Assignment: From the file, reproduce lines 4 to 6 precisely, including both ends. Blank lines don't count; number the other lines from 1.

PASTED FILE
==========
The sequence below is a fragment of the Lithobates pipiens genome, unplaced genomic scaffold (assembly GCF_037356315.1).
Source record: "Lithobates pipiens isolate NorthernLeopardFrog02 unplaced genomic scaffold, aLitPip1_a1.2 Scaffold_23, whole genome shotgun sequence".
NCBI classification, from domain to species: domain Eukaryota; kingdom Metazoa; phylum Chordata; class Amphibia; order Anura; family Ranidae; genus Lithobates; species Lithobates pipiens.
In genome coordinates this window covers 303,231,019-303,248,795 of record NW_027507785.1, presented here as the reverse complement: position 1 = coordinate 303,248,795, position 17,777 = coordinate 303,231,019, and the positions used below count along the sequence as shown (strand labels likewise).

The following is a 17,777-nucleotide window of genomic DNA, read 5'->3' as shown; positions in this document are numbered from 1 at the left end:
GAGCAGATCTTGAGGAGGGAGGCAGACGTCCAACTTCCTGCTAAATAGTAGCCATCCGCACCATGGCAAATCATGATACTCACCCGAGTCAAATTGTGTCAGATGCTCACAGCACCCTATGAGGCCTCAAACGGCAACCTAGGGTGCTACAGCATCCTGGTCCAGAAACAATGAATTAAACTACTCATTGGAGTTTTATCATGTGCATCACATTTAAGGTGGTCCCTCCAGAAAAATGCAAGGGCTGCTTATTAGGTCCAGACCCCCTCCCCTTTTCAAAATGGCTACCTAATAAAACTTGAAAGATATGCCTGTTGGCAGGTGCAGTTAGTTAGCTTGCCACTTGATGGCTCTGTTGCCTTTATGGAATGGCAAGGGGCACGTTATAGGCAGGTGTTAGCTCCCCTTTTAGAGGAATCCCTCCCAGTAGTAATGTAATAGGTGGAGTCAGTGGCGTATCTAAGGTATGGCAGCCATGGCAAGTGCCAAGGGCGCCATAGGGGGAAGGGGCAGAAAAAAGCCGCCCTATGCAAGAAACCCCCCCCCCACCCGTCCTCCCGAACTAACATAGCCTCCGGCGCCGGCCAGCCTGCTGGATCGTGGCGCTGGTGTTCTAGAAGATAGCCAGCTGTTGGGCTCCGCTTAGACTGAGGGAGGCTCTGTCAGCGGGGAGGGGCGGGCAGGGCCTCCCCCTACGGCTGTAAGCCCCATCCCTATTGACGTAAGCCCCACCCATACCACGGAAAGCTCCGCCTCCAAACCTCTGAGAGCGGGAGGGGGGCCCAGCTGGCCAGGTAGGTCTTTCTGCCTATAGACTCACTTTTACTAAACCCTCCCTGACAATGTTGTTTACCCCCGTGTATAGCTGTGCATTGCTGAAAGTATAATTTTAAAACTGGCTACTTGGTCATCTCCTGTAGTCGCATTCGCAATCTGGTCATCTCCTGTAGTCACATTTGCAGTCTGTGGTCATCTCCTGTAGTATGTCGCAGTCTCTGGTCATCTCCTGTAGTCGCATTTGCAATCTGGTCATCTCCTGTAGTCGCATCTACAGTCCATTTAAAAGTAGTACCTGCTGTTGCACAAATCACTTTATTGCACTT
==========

In genome coordinates this window covers 303,231,019-303,248,795 of record NW_027507785.1, presented here as the reverse complement: position 1 = coordinate 303,248,795, position 17,777 = coordinate 303,231,019, and the positions used below count along the sequence as shown (strand labels likewise).

The following is a 17,777-nucleotide window of genomic DNA, read 5'->3' as shown; positions in this document are numbered from 1 at the left end:
GAGCAGATCTTGAGGAGGGAGGCAGACGTCCAACTTCCTGCTAAATAGTAGCCATCCGCACCATGGCAAATCATGATACTCACCCGAGTCAAATTGTGTCAGATGCTCACAGCACCCTATGAGGCCTCAAACGGCAACCTAGGGTGCTACAGCATCCTGGTCCAGAAACAATGAATTAAACTACTCATTGGAGTTTTATCATGTGCATCACATTTAAGGTGGTCCCTCCAGAAAAATGCAAGGGCTGCTTATTAGGTCCAGACCCCCTCCCCTTTTCAAAATGGCTACCTAATAAAACTTGAAAGATATGCCTGTTGGCAGGTGCAGTTAGTTAGCTTGCCACTTGATGGCTCTGTTGCCTTTATGGAATGGCAAGGGGCACGTTATAGGCAGGTGTTAGCTCCCCTTTTAGAGGAATCCCTCCCAGTAGTAATGTAATAGGTGGAGTCAGTGGCGTATCTAAGGTATGGCAGCCATGGCAAGTGCCAAGGGCGCCATAGGGGGAAGGGGCAGAAAAAAGCCGCCCTATGCAAGAAACCCCCCCCCCACCCGTCCTCCCGAACTAACATAGCCTCCGGCGCCGGCCAGCCTGCTGGATCGTGGCGCTGGTGTTCTAGAAGATAGCCAGCTGTTGGGCTCCGCTTAGACTGAGGGAGGCTCTGTCAGCGGGGAGGGGCGGGCAGGGCCTCCCCCTACGGCTGTAAGCCCCATCCCTATTGACGTAAGCCCCACCCATACCACGGAAAGCTCCGCCTCCAAACCTCTGAGAGCGGGAGGGGGGCCCAGCTGGCCAGGTAGGTCTTTCTGCCTATAGACTCACTTTTACTAAACCCTCCCTGACAATGTTGTTTACCCCCGTGTATAGCTGTGCATTGCTGAAAGTATAATTTTAAAACTGGCTACTTGGTCATCTCCTGTAGTCGCATTCGCAATCTGGTCATCTCCTGTAGTCACATTTGCAGTCTGTGGTCATCTCCTGTAGTATGTCGCAGTCTCTGGTCATCTCCTGTAGTCGCATTTGCAATCTGGTCATCTCCTGTAGTCGCATCTACAGTCCATTTAAAAGTAGTACCTGCTGTTGCACAAATCACTTTATTGCACTT